Although I have noticed one small arena that tends to be a good predictor of the wider market. If p0rn distributors pick it up, then you can almost bet it's going to be the next insanely great thing. I remember taking a training class for a streaming video server in Atlanta a few years ago. Half my classmates were from p0rn distributors. Which definitely made break time more interesting.

Milestones in scientific computing (1)

hpcanswers (960441) | more than 8 years ago | (#14981317)

I was surprised by some of the items missing from Jacqueline Ruttimann's list of "milestones in scientific computing." Perhaps the most glaring omissions are those that have lead to supercomputing-for-the-masses: the wide-spread use of clusters that have dramatically lowered the cost of computing systems, the adoption of MPI for portable software, the development of programs like MATLAB and Mathematica that greatly ease programming, etc. He does list the NSF's supercomputing centers, though chances are that few researches actually use them today.

The Future of Computing: Non-algorithmic Software (2, Insightful)

Louis Savain (65843) | more than 8 years ago | (#14981333)

Consider that our basic approach to computer programming has not changed in over a century and a half. It all started when Lady Ada Lovelace wrote the first algorithm (or table of instructions) for Babbage's gear-driven analytical engine. Software construction has been based on the algorithm ever since. As a result, we are now struggling with hundreds of operating systems and programming languages and the ensuing unreliability and unmanageable complexity. It's a veritable tower of Babel. Computing will not reach its true potential unless and until we abandon the algorithmic model and embrace a non-algorithmic, signal-based, synchronous software model. Only then will we be able to guarantee that our software systems are free of defects. There will be no limit to their complexity.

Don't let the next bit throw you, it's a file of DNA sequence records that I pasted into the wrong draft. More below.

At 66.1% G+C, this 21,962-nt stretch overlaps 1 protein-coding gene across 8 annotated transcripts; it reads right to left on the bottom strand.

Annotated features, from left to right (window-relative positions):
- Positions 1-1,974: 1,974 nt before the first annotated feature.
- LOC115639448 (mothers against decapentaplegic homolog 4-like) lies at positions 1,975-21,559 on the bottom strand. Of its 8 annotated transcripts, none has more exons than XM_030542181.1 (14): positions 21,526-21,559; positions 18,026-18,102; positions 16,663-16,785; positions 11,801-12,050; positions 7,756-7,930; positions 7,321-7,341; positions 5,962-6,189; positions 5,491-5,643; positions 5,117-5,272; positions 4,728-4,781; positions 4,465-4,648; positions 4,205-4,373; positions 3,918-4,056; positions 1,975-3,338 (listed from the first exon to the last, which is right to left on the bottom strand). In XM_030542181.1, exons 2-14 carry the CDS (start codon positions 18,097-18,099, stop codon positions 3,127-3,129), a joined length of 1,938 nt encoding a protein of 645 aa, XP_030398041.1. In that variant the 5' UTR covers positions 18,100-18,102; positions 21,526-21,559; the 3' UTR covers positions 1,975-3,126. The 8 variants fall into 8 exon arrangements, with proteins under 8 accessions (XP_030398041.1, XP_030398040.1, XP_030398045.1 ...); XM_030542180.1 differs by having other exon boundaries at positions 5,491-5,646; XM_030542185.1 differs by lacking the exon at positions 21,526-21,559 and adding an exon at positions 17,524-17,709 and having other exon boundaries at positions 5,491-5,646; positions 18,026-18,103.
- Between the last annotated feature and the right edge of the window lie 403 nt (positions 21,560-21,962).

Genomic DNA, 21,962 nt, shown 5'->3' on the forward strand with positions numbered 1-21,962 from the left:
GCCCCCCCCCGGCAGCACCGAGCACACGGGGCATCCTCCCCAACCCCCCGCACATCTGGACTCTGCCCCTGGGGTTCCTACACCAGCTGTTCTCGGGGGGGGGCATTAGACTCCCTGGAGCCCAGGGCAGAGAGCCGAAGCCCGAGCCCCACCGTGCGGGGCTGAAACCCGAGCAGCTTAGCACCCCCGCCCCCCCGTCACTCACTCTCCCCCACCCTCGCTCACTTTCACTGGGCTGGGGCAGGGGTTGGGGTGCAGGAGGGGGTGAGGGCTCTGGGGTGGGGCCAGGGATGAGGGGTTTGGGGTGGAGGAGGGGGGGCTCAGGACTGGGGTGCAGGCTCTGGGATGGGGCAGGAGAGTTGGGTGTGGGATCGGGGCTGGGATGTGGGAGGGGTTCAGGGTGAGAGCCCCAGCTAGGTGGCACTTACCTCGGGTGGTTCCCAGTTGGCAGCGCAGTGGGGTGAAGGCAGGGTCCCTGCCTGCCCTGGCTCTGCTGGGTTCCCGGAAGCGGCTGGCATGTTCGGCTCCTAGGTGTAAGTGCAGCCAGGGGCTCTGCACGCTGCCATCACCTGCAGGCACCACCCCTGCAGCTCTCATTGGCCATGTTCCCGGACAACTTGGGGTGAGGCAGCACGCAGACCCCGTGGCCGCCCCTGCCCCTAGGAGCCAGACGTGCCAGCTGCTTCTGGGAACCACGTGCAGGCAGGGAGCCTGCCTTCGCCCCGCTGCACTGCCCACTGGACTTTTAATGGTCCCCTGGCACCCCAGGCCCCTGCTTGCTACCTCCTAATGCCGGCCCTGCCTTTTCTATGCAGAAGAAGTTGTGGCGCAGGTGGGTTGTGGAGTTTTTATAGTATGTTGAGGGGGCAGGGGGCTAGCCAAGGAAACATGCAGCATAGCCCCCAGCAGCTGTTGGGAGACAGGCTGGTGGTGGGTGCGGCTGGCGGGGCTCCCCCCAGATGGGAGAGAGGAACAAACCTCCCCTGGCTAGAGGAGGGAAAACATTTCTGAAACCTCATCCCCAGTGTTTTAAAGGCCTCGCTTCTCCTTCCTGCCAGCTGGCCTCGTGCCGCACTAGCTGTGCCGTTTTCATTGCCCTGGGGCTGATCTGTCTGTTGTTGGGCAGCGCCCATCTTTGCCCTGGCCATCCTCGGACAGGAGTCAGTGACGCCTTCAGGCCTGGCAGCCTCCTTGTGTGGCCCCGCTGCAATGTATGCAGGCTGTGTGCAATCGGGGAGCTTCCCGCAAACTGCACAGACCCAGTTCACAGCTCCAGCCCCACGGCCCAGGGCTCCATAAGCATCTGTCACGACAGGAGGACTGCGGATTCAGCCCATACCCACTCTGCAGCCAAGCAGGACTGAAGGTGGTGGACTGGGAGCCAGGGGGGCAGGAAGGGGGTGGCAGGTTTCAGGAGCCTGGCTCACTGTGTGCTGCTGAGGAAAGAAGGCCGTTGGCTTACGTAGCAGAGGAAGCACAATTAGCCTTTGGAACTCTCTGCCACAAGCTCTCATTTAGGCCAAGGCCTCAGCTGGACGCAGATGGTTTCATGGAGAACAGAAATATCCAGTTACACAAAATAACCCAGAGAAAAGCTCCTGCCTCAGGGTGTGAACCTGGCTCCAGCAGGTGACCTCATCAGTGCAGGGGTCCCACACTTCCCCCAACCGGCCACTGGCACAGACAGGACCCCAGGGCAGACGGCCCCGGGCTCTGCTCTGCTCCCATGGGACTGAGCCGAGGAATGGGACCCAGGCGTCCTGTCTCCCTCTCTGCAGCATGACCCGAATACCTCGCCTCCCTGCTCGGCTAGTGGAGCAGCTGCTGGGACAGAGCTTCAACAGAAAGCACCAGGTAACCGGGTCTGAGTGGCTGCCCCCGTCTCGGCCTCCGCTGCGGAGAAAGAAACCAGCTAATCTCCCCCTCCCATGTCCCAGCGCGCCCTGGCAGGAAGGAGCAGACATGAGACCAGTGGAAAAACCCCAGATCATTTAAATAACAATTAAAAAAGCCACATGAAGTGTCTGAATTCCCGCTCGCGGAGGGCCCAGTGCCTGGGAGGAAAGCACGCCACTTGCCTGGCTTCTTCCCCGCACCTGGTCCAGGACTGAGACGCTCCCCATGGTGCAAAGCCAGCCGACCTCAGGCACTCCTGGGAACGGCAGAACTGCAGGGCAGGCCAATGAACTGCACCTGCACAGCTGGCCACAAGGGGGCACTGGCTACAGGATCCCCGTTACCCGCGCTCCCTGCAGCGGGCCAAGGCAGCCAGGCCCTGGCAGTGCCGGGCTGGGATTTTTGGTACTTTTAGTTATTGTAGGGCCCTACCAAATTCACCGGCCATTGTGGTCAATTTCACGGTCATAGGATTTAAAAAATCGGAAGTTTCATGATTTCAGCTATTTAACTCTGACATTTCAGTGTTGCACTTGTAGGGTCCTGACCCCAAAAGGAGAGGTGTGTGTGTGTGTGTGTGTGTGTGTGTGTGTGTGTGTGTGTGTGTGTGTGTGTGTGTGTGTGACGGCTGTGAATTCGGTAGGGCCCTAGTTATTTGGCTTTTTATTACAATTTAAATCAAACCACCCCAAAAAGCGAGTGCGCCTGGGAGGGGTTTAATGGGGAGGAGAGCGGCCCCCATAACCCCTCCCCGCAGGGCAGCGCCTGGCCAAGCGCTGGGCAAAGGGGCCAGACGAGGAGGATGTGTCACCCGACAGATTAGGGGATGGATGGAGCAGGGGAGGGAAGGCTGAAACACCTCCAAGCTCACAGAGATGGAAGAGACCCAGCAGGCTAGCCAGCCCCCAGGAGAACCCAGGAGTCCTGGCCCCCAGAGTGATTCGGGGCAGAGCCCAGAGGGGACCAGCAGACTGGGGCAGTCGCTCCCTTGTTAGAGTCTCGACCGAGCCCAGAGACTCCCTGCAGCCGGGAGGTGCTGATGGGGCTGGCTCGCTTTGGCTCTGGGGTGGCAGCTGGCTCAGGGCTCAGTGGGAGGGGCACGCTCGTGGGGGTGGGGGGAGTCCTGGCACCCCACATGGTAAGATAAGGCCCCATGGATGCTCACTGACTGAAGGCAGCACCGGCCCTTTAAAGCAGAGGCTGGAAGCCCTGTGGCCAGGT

I had to stop reading this article.. (0)

Anonymous Coward | more than 8 years ago | (#14981829)

    This article went on for 3 pages, and said absolutely nothing. Ugh.

    Want to know what I think is going to happen? Collections of personal items, collections of group items, and the collaborative sharing of those items. We see the first baby steps of that today with P2P and MySpace/LiveJournal/Friendster'ish portals. Not too far ahead from now, it will boil down to a protocol, with corresponding client and server pieces. The same evolution has been mirrored in everything from ftp to http. Think sharep, a protocol for the universal sharing of personal data collections.

    In the meantime, i'd be willing to settle for having my desktop be rewindable [google.com] and having an intelligent way to index and crossreference my pictures and music. My 2006 needs are fairly simple.

Singularity == nuclear fusion (1, Funny)

Anonymous Coward | more than 8 years ago | (#14982134)

The singularity is going to be like practical nuclear fusion power: always 15-20 years away.

Creativity Machine: it already invented its v2.0 (2, Informative)

Anonymous Coward | more than 8 years ago | (#14982310)

Check out http://imagination-engines.com/ [imagination-engines.com] which is a US company founded by an AI researcher Dr. Stephen Thaler. In summary his systems are composed of paired neural nets in tandem where the first is degraded/excited to produce 'novel ideas' (the 'dreamer') and the second is intended as a 'critic' of the first system's output, or a filter for 'useful' ideas.

In real-life applications, it was used to invent a certain oral-B toothbrush product.

At one time the site's literature announced that 'invention number (CM Creativity Machine) produced invention number 2 (STANNO Self-Training Artifical Neural Object)